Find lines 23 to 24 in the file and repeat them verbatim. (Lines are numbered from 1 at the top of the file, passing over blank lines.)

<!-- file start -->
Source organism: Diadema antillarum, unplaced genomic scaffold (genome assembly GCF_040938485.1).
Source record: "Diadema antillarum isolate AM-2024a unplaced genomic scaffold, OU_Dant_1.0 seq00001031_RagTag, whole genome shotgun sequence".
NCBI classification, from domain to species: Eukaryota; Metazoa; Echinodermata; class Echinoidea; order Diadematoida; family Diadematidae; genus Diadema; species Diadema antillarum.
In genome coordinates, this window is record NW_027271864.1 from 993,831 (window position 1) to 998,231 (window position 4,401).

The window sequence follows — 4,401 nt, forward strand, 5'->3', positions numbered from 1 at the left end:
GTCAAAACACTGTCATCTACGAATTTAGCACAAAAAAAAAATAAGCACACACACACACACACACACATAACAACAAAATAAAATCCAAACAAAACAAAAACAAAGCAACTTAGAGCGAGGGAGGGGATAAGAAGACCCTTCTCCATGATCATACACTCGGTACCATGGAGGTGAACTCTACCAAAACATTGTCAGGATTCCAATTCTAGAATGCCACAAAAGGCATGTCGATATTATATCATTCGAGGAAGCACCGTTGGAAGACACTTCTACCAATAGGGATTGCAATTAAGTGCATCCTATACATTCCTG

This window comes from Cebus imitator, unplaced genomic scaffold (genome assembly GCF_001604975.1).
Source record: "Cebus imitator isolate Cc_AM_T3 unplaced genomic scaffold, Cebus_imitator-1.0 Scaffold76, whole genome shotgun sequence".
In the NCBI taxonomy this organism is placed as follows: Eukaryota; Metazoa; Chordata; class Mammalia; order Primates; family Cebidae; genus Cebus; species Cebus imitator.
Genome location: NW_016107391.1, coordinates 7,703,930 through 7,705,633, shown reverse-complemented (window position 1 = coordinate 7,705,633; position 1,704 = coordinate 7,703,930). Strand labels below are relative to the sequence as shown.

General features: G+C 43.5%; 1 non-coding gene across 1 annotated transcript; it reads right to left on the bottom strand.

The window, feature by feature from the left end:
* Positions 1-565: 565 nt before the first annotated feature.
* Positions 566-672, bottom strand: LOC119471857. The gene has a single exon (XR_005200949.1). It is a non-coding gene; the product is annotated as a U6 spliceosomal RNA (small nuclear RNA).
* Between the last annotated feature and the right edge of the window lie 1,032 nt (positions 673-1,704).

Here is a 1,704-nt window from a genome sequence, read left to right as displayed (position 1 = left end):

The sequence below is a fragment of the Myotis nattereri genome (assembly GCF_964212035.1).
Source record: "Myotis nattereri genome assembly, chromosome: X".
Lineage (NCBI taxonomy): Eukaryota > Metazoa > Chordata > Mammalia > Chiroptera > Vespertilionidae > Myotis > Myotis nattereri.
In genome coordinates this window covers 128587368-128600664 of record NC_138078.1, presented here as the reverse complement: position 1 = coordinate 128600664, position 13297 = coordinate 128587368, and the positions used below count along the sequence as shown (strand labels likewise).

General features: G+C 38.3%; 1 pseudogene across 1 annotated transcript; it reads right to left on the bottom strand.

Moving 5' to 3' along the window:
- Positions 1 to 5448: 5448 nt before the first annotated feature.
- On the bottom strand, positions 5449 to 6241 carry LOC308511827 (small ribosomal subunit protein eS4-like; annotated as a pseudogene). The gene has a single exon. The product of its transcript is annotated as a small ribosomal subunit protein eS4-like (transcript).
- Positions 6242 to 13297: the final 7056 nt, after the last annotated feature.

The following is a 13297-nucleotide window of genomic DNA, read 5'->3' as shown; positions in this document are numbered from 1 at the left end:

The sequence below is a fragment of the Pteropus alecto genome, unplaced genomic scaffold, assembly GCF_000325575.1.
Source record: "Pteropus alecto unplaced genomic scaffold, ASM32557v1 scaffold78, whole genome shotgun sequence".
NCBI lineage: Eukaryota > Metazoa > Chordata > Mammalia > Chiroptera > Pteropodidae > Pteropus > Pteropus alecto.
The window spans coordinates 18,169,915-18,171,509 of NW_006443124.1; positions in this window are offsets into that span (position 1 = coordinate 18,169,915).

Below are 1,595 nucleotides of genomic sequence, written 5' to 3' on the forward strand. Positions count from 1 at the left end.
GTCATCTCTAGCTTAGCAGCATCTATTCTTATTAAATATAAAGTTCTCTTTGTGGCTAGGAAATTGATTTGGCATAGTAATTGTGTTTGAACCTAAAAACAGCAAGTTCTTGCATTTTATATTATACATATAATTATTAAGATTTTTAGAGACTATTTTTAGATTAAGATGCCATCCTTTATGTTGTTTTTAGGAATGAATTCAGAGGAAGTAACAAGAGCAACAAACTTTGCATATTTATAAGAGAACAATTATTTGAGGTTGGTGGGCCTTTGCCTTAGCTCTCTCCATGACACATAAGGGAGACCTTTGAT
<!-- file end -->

- Positions 1 to 5448: 5448 nt before the first annotated feature.
- On the bottom strand, positions 5449 to 6241 carry LOC308511827 (small ribosomal subunit protein eS4-like; annotated as a pseudogene). The gene has a single exon. The product of its transcript is annotated as a small ribosomal subunit protein eS4-like (transcript).